Table of Contents
Events are static objects useful for synchronization between the process. Events operations are of two staged processes in which one process will trigger the event, and the other processes will wait for an event to be triggered.
- Events are triggered using -> operator or ->> operator
- wait for an event to be triggered using @ operator or wait() construct
SystemVerilog events act as handles to synchronization queues. thus, they can be passed as arguments to tasks, and they can be assigned to one another or compared.
Named events are triggered via the -> operator. Triggering an event unblocks all processes currently waiting on that event.
Non-blocking events are triggered using the ->> operator.
Waiting for event trigger
wait for an event to be triggered is via the event control operator, @.
- The @ operator blocks the calling process until the given event is triggered.
- For a trigger to unblock a process waiting on an event, the waiting process must execute the @ statement before the triggering process executes the trigger operator, ->
Note: If the trigger executes first, then the waiting process remains blocked.
If the event triggering and waiting for event trigger with @ operator happens at the same time, @ operator may miss detecting the event trigger.
Whereas wait(); construct will detect the event triggering.
The wait_order construct is blocking the process until all of the specified events are triggered in the given order (left to right). event trigger with out of order will not unblock the process.
Blocks the process until events a, b, and c trigger in the order a –> b –> c. If the events trigger out of order, a run-time error is generated.
wait_order( a, b, c ) else $display( "Error: events out of order" );
In this example, the fail statement specifies that upon failure of the construct, a user message is displayed, but without an error being generated.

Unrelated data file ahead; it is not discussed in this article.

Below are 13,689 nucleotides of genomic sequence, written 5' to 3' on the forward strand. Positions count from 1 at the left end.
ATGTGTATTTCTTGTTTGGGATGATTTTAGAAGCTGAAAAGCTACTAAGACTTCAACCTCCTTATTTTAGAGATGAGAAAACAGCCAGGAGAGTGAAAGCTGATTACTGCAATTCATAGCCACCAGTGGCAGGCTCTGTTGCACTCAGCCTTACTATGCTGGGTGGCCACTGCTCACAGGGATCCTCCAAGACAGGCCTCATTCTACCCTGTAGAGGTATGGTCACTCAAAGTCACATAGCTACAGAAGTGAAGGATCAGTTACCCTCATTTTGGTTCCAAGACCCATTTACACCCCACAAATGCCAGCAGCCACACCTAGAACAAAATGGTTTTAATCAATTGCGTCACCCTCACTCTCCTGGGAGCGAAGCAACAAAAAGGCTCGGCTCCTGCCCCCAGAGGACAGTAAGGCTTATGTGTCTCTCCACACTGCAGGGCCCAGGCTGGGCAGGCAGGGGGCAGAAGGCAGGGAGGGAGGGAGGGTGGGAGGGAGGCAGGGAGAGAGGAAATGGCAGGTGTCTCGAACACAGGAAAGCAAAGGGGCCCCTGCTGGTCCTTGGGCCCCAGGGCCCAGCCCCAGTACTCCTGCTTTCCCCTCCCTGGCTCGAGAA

bit success; wait_order( a, b, c ) success = 1; else success = 0;
In this example, the completion status is stored in the variable success, without an error being generated.
When one event variable is assigned to another, the two become merged. Thus, executing -> on either event variable affects processes waiting on either event variable.
the event waiting with @ operator
The below example shows the event triggering and waiting for the event trigger.
module events_ex; event ev_1; //declaring event ev_1 initial begin fork //process-1, triggers the event begin #40; $display($time,"\tTriggering The Event"); ->ev_1; end //process-2, wait for the event to trigger begin $display($time,"\tWaiting for the Event to trigger"); @(ev_1.triggered); $display($time,"\tEvent triggered"); end join end endmodule
0 Waiting for the Event to trigger 40 Triggering The Event 40 Event triggered
trigger first and then waiting for a trigger
In the below example,
event triggering happens first and then the waiting for trigger happens. As the waiting happens later, it will be blocking, so the statements after the wait for the trigger will not be executed.
event ev_1; //declaring event ev_1 initial begin fork //process-1, triggers the event begin #40; $display($time,"\tTriggering The Event"); ->ev_1; end //process-2, wait for the event to trigger begin $display($time,"\tWaiting for the Event to trigger"); #60; @(ev_1.triggered); $display($time,"\tEvent triggered"); end join end initial begin #100; $display($time,"\tEnding the Simulation"); $finish; end endmodule
0 Waiting for the Event to trigger 40 Triggering The Event 100 Ending the Simulation
event examples are continued in the next page